Warren Buffett’s Berkshire Hathaway has taken a double-digit stake in HP Inc.’s PC and printing stock, worth about $4.2 billion, a move that sent a spike the company’s share price by 10%.
The purchase, confirmed in an SEC filing by the investment vehicle on April 6, saw about 121 million HP shares pass to the new owner in what can be seen as a vote of confidence in residual value. from HP. This equates to an approximate 11.4% stake in the company.
“Berkshire Hathaway is one of the world’s most respected investors and we welcome him as an investor in HP,” said the world’s largest printer and second-largest PC brand.
HP joins Berkshire Hathaway’s portfolio investments, including Apple – which makes up about 47% of the portfolio – Bank of America, Coca-Cola, American Express and Kraft Heinz.
The investor had amassed a stake in IBM, a process that began in early 2011, but in 2015 Berkshire Hathaway warned he would have taken a $2 billion bath had he cashed in on the stock at that time. that time.
Buffett took over Apple in 2016, began offloading IBM in 2017, and retired completely in 2018.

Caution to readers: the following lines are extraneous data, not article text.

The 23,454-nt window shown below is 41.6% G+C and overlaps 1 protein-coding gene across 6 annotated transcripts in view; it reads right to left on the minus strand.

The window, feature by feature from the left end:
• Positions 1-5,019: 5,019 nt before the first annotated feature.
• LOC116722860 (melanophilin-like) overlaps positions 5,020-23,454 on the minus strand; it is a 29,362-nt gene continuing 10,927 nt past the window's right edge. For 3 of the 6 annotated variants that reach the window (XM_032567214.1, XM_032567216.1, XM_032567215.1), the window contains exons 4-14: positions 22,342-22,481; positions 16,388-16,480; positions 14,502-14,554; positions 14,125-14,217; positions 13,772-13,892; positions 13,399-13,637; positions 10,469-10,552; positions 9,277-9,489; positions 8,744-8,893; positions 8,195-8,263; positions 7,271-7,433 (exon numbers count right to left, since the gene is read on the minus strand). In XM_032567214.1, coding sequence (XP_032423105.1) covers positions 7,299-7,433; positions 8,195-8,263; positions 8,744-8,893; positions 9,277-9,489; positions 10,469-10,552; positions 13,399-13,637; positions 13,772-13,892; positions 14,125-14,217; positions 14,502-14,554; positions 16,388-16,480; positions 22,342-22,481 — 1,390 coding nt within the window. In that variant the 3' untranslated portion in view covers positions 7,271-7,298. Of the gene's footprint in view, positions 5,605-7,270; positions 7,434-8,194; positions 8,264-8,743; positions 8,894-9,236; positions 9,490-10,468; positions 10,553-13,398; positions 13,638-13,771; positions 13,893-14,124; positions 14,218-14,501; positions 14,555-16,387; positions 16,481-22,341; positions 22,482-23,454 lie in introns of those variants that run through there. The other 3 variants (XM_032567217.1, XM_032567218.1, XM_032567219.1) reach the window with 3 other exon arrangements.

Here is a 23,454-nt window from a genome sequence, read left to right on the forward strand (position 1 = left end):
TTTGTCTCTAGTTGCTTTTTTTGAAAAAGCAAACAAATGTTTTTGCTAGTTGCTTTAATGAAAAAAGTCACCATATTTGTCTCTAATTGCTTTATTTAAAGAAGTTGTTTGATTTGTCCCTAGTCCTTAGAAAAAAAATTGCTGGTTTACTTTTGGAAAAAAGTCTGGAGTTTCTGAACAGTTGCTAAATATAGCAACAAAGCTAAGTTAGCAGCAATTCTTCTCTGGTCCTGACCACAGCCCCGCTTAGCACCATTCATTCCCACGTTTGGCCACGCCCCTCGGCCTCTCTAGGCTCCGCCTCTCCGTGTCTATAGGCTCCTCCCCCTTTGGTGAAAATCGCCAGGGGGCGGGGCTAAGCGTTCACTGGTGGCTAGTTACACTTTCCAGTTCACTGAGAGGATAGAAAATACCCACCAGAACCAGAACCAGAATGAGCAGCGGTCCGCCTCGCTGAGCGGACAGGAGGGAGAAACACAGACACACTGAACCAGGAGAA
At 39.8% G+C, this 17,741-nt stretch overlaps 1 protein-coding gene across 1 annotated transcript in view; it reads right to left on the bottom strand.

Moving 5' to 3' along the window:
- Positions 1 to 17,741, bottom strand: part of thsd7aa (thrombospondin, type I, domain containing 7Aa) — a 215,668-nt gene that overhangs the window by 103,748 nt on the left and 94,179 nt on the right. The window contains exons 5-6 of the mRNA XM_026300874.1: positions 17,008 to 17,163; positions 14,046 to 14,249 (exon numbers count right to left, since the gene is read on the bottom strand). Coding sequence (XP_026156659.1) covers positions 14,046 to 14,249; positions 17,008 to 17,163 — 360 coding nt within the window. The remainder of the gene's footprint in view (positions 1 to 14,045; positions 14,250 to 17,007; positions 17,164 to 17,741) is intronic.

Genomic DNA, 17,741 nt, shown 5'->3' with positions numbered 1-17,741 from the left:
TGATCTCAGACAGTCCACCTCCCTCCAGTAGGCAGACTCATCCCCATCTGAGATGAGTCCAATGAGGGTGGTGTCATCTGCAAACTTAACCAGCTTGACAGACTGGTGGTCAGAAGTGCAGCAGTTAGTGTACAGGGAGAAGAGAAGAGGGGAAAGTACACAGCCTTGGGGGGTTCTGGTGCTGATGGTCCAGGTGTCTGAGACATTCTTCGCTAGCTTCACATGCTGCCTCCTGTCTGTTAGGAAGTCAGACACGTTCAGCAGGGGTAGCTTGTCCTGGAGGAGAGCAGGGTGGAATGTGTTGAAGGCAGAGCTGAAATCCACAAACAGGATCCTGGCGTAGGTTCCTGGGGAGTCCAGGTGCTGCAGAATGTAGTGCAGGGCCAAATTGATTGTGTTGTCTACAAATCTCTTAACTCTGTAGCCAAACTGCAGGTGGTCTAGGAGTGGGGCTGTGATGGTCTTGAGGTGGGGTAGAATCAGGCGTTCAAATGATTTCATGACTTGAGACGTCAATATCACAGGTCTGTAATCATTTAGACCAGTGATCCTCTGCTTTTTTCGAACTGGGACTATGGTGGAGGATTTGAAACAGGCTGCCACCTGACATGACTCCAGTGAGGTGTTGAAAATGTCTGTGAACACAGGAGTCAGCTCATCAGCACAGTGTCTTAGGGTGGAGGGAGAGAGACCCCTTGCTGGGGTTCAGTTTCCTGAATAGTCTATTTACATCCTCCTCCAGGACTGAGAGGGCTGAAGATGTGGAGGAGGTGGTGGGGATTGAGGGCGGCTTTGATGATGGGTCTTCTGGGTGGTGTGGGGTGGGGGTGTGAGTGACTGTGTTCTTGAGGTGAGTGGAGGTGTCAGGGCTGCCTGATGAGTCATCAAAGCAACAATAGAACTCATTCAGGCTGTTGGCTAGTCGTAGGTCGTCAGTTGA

The billionaire, notoriously opposed to tech stocks in general, also dumped a $2.1 billion investment in Oracle in 2019 – just months after buying the shares. “I don’t think, especially after my experience with IBM, I don’t think I understand exactly where the cloud is going,” he said.
HP won’t pose the same challenges to Buffett, whose personal wealth (at $117 billion last month) makes him one of the richest people on the planet. HP is not yet existentially challenged by the cloud and is in the midst of a recovery plan that is starting to show results.
It was HP’s relative underperformance in the stock market that was exploited by Xerox and activist investor Carl Icahn to aggressively pursue HP investors, offering up to $36.5 billion to buy the company in order to to create a giant in commercial printing, copiers and PCs. This triggered HP CEO Enrique Lores’ turnaround strategy.
The pandemic killed the hostile takeover of Xerox – that was the excuse Xerox used. Since then, HP has worked to simplify its operating model, downsize and have benefited over the past two-plus years from the work-from-home revolution as governments imposed lockdowns on their citizens.
HP may not have had the same buying power as cloud giants, or even rival Dell, and so may have missed out on chip allocation during the tight supply situation. Nevertheless, the PC has become the center of everyone’s universe since March 2020. And HP’s printing business has also benefited.
In the fiscal year ended October 31, 2021, HP posted revenue of $63.5 billion, up 12.1%, and net income of $6.5 billion from $2 billion. dollars the previous year. A very different trajectory than IBM on theregister.com when Buffett owned it. ®